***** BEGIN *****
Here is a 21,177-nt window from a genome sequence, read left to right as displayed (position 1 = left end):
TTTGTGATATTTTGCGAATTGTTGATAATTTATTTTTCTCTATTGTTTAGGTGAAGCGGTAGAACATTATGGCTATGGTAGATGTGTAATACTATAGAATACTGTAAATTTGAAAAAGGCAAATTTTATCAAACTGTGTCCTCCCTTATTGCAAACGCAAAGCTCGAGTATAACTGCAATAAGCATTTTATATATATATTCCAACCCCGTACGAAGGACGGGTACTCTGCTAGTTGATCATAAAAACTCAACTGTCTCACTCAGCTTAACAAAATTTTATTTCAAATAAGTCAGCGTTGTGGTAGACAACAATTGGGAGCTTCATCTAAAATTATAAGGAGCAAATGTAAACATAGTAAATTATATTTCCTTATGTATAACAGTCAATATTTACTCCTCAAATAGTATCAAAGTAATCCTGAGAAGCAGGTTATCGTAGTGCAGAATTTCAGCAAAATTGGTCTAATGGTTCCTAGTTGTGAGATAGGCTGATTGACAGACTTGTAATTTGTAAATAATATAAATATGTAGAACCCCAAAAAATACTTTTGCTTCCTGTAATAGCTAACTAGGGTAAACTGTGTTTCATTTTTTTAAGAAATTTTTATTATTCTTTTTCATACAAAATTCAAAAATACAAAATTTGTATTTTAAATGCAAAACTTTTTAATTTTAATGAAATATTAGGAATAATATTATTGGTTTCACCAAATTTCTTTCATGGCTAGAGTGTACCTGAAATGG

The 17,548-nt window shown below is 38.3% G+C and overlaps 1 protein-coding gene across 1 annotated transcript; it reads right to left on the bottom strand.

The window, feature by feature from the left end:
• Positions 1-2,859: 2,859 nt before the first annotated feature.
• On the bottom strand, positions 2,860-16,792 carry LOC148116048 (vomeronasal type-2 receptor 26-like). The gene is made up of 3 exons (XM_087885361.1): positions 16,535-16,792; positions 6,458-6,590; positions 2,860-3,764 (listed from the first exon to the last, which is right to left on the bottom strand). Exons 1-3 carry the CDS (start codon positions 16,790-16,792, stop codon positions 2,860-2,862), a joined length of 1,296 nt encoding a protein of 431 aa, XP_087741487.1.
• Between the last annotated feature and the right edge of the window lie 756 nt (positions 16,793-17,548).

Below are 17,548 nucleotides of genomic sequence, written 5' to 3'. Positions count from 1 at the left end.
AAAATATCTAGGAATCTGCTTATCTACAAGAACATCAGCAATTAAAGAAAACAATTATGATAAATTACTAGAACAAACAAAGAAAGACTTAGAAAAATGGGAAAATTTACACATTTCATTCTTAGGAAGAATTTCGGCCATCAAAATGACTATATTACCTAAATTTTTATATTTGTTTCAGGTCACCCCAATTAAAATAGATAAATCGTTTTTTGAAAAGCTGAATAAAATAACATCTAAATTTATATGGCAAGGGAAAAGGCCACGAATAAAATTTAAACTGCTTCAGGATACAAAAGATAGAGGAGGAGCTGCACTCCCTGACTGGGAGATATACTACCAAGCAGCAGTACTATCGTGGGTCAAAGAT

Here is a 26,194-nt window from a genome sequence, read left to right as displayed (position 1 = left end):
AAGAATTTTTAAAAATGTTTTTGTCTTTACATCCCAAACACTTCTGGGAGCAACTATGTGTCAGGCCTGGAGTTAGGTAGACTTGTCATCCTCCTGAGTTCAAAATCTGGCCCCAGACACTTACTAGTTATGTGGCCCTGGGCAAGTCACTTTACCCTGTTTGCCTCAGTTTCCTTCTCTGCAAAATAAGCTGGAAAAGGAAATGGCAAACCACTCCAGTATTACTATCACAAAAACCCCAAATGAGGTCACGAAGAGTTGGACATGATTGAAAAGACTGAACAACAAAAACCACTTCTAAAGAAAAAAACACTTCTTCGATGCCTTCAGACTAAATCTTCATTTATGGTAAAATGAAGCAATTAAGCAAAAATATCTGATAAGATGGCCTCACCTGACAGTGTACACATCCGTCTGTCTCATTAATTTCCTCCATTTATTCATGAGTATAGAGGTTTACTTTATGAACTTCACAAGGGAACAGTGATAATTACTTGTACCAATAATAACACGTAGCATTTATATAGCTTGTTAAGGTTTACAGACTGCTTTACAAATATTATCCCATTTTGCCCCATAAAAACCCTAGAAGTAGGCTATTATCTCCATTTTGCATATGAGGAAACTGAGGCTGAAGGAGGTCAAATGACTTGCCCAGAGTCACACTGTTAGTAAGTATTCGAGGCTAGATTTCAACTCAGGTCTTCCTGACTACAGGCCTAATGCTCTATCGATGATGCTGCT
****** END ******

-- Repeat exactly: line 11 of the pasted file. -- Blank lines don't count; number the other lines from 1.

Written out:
AAGAATTTTTAAAAATGTTTTTGTCTTTACATCCCAAACACTTCTGGGAGCAACTATGTGTCAGGCCTGGAGTTAGGTAGACTTGTCATCCTCCTGAGTTCAAAATCTGGCCCCAGACACTTACTAGTTATGTGGCCCTGGGCAAGTCACTTTACCCTGTTTGCCTCAGTTTCCTTCTCTGCAAAATAAGCTGGAAAAGGAAATGGCAAACCACTCCAGTATTACTATCACAAAAACCCCAAATGAGGTCACGAAGAGTTGGACATGATTGAAAAGACTGAACAACAAAAACCACTTCTAAAGAAAAAAACACTTCTTCGATGCCTTCAGACTAAATCTTCATTTATGGTAAAATGAAGCAATTAAGCAAAAATATCTGATAAGATGGCCTCACCTGACAGTGTACACATCCGTCTGTCTCATTAATTTCCTCCATTTATTCATGAGTATAGAGGTTTACTTTATGAACTTCACAAGGGAACAGTGATAATTACTTGTACCAATAATAACACGTAGCATTTATATAGCTTGTTAAGGTTTACAGACTGCTTTACAAATATTATCCCATTTTGCCCCATAAAAACCCTAGAAGTAGGCTATTATCTCCATTTTGCATATGAGGAAACTGAGGCTGAAGGAGGTCAAATGACTTGCCCAGAGTCACACTGTTAGTAAGTATTCGAGGCTAGATTTCAACTCAGGTCTTCCTGACTACAGGCCTAATGCTCTATCGATGATGCTGCT